Most people who purchase wood routers, start off by purchasing just the router unit - no router table. A router by itself is a great tool, and is enhanced by matching it with a router table. Although the standalone router has somewhat limited use, for some, it is all they need and does a perfect, quick, easy to replicate job for them.
In this video and associated article we talk about using a standalone or freehand router unit, how to use it safely, how to set it up and what you can hope to achieve with it. In our case we will be using a Plunge Router, but a Fixed Base Router would have similar set up, with the exception of the depth setting. If you are looking for more Router Information you can also purchase Colin's One Hour Popular Woodworking Course "Router Basics" ... click here to check it out.
In order to make this quick and easy to understand we are going to try on put everything in point form so it is easier and quicker to read through. We would appreciate your feedback on how this works for you ....
So ... to set up a standalone router, here are the steps
1 - Ensure the router is NOT PLUGGED IN (any routers have somewhat sensitive switches and it doesn't take much to inadvertently turn them on)
2 - Select the bit you want to use
3 - insert it in the collet, push the bit all the way in, then pull it back about the thickness of a coin or washer (about 1/16th of an inch or 1.5mm)
4 - Thighten the bit in the collet as per manufacturers specs
5 - Decide if you want to to use the Depth Gauge Pin and Turrent, or the mechanism that will re-adjust the whole motor and collet/bit assembly up and down. (Colin prefers to use the Depth Gauge Pin and Turrent as when the cut is finished the bit is tucked back inside the router unit and the bit is not exposed)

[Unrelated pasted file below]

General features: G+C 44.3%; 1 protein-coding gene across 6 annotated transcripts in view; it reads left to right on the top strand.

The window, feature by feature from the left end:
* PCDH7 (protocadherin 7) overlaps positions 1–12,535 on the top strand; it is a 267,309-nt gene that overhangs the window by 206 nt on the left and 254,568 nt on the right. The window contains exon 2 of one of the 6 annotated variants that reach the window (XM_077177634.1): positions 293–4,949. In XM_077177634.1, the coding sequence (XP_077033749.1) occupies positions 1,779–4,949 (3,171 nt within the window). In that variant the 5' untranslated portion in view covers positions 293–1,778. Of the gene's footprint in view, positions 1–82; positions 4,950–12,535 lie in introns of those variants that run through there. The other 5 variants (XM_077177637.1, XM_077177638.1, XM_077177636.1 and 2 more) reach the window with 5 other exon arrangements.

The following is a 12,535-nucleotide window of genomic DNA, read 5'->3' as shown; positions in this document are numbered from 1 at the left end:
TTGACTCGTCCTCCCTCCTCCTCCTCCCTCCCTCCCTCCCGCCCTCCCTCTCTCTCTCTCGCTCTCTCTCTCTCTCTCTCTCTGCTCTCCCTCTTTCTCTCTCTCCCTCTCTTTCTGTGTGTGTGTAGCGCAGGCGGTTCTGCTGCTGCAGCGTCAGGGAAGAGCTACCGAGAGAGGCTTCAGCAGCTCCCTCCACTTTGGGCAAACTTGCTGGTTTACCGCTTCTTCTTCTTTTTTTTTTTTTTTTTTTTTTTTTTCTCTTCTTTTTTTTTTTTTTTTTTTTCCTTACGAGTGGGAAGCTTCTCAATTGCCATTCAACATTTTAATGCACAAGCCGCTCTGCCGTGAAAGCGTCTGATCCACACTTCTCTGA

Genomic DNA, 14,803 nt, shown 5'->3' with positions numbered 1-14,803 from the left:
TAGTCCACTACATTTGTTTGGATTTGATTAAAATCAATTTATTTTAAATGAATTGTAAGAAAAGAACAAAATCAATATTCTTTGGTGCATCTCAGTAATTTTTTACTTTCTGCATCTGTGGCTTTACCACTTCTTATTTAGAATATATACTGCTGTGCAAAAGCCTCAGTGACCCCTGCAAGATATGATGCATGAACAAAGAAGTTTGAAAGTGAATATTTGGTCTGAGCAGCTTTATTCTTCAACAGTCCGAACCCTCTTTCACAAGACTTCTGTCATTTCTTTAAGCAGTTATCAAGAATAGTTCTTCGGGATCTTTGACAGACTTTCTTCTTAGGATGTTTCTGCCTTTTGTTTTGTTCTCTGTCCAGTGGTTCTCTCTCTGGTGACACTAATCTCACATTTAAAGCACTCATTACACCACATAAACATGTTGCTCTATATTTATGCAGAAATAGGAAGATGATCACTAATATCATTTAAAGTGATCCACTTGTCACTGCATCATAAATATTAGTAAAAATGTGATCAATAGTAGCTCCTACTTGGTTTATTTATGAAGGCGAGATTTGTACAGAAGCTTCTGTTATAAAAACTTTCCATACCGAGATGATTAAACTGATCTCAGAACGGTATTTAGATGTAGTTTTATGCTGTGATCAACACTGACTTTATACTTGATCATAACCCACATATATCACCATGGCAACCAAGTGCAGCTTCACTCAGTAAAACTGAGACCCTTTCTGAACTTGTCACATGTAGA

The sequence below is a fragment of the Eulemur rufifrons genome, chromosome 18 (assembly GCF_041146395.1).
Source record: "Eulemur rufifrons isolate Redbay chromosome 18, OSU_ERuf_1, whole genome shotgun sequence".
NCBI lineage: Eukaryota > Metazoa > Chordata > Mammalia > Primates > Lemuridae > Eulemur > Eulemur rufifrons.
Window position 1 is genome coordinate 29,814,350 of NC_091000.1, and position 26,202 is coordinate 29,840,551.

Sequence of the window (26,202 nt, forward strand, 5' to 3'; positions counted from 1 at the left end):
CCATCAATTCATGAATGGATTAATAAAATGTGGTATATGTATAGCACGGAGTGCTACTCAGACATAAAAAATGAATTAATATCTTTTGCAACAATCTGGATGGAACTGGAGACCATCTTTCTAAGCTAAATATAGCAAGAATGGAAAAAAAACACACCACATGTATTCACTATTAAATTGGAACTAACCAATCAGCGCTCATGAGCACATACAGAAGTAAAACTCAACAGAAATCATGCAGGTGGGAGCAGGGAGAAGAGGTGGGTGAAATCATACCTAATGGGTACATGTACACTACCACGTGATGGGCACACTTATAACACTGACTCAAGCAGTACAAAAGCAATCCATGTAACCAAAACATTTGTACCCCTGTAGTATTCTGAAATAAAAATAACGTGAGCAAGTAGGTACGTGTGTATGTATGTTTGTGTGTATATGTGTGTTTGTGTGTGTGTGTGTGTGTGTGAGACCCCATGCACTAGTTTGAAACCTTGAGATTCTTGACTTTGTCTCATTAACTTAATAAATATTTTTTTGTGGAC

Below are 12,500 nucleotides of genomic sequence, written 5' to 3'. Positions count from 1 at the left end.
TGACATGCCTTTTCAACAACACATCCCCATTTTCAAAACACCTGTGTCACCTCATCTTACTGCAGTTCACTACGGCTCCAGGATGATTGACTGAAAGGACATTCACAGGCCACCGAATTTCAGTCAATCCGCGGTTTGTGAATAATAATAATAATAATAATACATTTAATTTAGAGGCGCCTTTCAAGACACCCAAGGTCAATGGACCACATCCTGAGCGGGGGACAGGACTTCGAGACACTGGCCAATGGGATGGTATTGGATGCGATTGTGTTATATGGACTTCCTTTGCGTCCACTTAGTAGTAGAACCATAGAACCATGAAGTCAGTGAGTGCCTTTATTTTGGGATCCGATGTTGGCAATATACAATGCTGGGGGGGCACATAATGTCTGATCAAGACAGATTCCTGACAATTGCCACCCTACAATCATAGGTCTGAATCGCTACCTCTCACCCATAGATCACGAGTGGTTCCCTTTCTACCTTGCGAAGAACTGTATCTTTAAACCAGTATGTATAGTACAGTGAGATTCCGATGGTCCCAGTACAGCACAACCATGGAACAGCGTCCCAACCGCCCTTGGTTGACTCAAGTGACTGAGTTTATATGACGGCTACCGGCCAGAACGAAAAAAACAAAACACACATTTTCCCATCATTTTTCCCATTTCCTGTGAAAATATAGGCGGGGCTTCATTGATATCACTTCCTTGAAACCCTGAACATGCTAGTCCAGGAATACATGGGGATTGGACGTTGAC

6 - Locate the plunge locking lever (this is the lever or mechanism that can lock the motor assembly in any depth location)
7 - Set the depth of the cut you want to make, i.e. how far down below the face of the router, the router bit will extend. When you have determined a depth, use the locking lever to set this depth.
8 - Now, re-set the depth pin and turrent adjustments to the same router depth as what the router is locked at now.
9 - Now you can release the router locking lever and check the depth to make sure it is where you need, make adjustments as needed.
10 - Ensure your work piece is fastened SECURELY to your work surface, and that there is now place that the spinning router bit will touch any other surface except the one that is being routed.
11- Plan your cut, remember, if there is ANY edge grain involved you need to start on the edge grain first, then progress to the long grain wood.
12 - Know which way your router will need to be pushed against the wood, REMEMBER the face of the spinning bit ALWAYS wants to bite into the the wood as this is the cutting surface of router bits.
13 - Preset your motor speed (depending on your bit and wood being cut) to approximately half speed (assuming your router has a speed control)
14 - Ensure you have safety glasses and hearing suppression on
15 - Only NOW are you ready to plug in the router
16 - Locate the router where you want to begin the cut - plunge it down until it stops at the predetermined stop, and lock the depth gauge lever.
17 - Turn the router on and begin routing ....
And with that, you should safely and comfortably routing the wood you need to cut.
18 - When the cut if finished turn off the router and release the depth gauge lever
19 - Best Practices say to lay the router on its side on the bench
20 - UN PLUG THE ROUTER NOW !!
And with that, you should have safely and comfortably used your router in a freehand or standalone mode.
Repeat as needed ...
Copyright - Colin Knecth